Clipped From The Record-Union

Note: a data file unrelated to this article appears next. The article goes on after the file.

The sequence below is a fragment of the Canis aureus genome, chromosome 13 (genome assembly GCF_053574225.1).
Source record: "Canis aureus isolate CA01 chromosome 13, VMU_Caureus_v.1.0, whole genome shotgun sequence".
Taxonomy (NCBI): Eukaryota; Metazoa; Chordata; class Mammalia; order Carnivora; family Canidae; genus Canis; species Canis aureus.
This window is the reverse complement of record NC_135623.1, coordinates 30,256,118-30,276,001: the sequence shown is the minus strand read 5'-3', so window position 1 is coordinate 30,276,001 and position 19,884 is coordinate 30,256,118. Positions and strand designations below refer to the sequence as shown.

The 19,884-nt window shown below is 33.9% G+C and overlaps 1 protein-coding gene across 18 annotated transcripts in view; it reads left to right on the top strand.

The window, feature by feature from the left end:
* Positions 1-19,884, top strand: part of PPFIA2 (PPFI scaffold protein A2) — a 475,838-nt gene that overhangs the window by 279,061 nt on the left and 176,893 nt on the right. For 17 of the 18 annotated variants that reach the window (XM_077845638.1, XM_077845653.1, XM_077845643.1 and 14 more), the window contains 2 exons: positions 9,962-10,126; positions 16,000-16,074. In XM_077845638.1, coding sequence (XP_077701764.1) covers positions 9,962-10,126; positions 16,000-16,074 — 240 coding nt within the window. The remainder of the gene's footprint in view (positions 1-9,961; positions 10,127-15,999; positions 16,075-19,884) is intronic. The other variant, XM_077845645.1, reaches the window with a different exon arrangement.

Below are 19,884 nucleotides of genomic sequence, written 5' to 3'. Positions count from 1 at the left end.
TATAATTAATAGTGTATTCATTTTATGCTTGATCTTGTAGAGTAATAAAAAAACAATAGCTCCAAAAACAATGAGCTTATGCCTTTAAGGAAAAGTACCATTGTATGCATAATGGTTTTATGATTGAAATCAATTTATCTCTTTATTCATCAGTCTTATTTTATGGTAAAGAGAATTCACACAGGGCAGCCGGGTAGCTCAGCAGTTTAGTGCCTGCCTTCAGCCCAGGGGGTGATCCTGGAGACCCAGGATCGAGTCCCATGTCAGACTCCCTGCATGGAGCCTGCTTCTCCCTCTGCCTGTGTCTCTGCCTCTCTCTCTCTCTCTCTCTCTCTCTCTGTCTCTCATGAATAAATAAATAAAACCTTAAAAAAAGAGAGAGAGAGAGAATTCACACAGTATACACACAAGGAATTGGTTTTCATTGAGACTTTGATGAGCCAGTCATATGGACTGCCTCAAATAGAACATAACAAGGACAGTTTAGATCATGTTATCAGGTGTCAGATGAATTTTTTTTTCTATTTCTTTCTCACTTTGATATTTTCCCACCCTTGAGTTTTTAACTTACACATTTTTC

but of a ruin it ! are ' i the • call i re- j ! the j j I ' ! to j i I the | : the , ; none j ever j • con- ' this ! from i cer- ! by j bad ■ of: I j The j of i j 1 j ; one the the certainly If A ci:yin<, BHAXX. One ot the causes leading towards the present hard times in San Francisco is the mania for lottery gambling. It is estimated by persons wBo have made a study of the subject that no: less than >:_ > 00.00b per month is sent out of this city to the lotteries in Louisiana. Havana and Europe, of which sum perhaps an average of 30,---000 comes back in prizes, leaving a net drain on this city alone of £170,000 per month. The hard times have no doubt tended towards the spread of the lottery mania, but the lottery mania has had the effect of making the hard limes harder, by depleting our circulation of to much money. The police department baa set its face very strongly against gambling, it will nut permit a faro-game to be conducted, and wd be to the venturesome sport who shouM attempt to trot out the tiger. Sometimes it is seized with a virtuous spaspi as regards lotteries, and then an agent or two is "pulled" up. his tickets confiscated and a few dollars' bail forfeited as a penalty. This the lottery dealers look upon as a sort of quasi-license fee exacted from them for the privilege of selling the tickets. There is scarcely a barber shop bootblack stand, cigar stand or cheap tailorshop in the city in which these tickets are not kept for sale, and numerous agents go from house to house, from store to store, and office to oifice, peddling them. The newspapers, in open violation of law. encourage the swindle, by printing the lists of numbers drawn, and cock-and-bull Stories about lone widows capturing the capital prize, thus exciting the minds of Ihe credulous and causing them to put hard-earned money into the swindle. All gambling is bad ; but the gambling passion is inherent in human nature, take whatever form it will, and is irrepressible, lint. t > come down to ihe po'it'cil exmomy of gambling, it were better for the community that one hundred faro games should be in operation dan that one Louisiana lottery should receive the immense patronage it dnes in this city; for. in the lottery case the money leaves the country, and in faro iind similar gambling, the money remains and circulates in the community, even the most virtuous tradesman or property owner getting a share of it. lam not upholding gambling, hut the point 1 want to make is, while the Police Department is so rigid sboul suppressing BITO, it might exercise a portion of its zeal in stamping oul the lottery business, and then, if it had a few moments spare time, it might pay some attention to the numerous vile dive-; with which the city i; nil but overrun.